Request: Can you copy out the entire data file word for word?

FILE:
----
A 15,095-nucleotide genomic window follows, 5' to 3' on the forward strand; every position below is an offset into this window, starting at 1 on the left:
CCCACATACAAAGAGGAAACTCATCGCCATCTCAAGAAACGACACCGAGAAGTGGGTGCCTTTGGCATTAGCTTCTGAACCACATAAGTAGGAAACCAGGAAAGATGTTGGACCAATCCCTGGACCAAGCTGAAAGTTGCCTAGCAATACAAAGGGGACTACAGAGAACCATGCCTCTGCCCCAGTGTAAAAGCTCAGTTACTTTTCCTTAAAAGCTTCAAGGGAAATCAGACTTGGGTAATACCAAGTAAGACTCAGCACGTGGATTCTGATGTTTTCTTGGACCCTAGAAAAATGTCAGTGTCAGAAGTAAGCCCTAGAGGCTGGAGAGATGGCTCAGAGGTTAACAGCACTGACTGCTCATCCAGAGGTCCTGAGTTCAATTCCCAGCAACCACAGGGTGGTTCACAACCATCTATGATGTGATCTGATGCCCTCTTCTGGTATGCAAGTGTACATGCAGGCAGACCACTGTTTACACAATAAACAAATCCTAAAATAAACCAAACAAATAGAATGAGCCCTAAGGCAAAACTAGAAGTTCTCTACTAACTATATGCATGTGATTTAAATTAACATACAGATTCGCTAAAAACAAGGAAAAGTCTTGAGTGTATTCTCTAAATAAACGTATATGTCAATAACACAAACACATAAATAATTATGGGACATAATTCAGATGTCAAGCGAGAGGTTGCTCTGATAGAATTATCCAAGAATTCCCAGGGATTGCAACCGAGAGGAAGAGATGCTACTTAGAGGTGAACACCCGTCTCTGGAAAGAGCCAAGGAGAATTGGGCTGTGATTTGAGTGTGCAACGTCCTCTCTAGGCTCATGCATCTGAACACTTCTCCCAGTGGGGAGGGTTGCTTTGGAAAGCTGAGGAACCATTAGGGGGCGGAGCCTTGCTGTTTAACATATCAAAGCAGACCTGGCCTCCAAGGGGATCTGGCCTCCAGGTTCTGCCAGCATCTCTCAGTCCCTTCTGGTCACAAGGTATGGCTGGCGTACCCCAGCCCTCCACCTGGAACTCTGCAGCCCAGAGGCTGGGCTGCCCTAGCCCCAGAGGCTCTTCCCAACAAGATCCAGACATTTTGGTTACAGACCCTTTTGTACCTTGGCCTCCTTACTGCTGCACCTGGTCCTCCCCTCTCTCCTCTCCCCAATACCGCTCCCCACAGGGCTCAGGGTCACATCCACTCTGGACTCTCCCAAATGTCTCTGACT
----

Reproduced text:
A 15,095-nucleotide genomic window follows, 5' to 3' on the forward strand; every position below is an offset into this window, starting at 1 on the left:
CCCACATACAAAGAGGAAACTCATCGCCATCTCAAGAAACGACACCGAGAAGTGGGTGCCTTTGGCATTAGCTTCTGAACCACATAAGTAGGAAACCAGGAAAGATGTTGGACCAATCCCTGGACCAAGCTGAAAGTTGCCTAGCAATACAAAGGGGACTACAGAGAACCATGCCTCTGCCCCAGTGTAAAAGCTCAGTTACTTTTCCTTAAAAGCTTCAAGGGAAATCAGACTTGGGTAATACCAAGTAAGACTCAGCACGTGGATTCTGATGTTTTCTTGGACCCTAGAAAAATGTCAGTGTCAGAAGTAAGCCCTAGAGGCTGGAGAGATGGCTCAGAGGTTAACAGCACTGACTGCTCATCCAGAGGTCCTGAGTTCAATTCCCAGCAACCACAGGGTGGTTCACAACCATCTATGATGTGATCTGATGCCCTCTTCTGGTATGCAAGTGTACATGCAGGCAGACCACTGTTTACACAATAAACAAATCCTAAAATAAACCAAACAAATAGAATGAGCCCTAAGGCAAAACTAGAAGTTCTCTACTAACTATATGCATGTGATTTAAATTAACATACAGATTCGCTAAAAACAAGGAAAAGTCTTGAGTGTATTCTCTAAATAAACGTATATGTCAATAACACAAACACATAAATAATTATGGGACATAATTCAGATGTCAAGCGAGAGGTTGCTCTGATAGAATTATCCAAGAATTCCCAGGGATTGCAACCGAGAGGAAGAGATGCTACTTAGAGGTGAACACCCGTCTCTGGAAAGAGCCAAGGAGAATTGGGCTGTGATTTGAGTGTGCAACGTCCTCTCTAGGCTCATGCATCTGAACACTTCTCCCAGTGGGGAGGGTTGCTTTGGAAAGCTGAGGAACCATTAGGGGGCGGAGCCTTGCTGTTTAACATATCAAAGCAGACCTGGCCTCCAAGGGGATCTGGCCTCCAGGTTCTGCCAGCATCTCTCAGTCCCTTCTGGTCACAAGGTATGGCTGGCGTACCCCAGCCCTCCACCTGGAACTCTGCAGCCCAGAGGCTGGGCTGCCCTAGCCCCAGAGGCTCTTCCCAACAAGATCCAGACATTTTGGTTACAGACCCTTTTGTACCTTGGCCTCCTTACTGCTGCACCTGGTCCTCCCCTCTCTCCTCTCCCCAATACCGCTCCCCACAGGGCTCAGGGTCACATCCACTCTGGACTCTCCCAAATGTCTCTGACT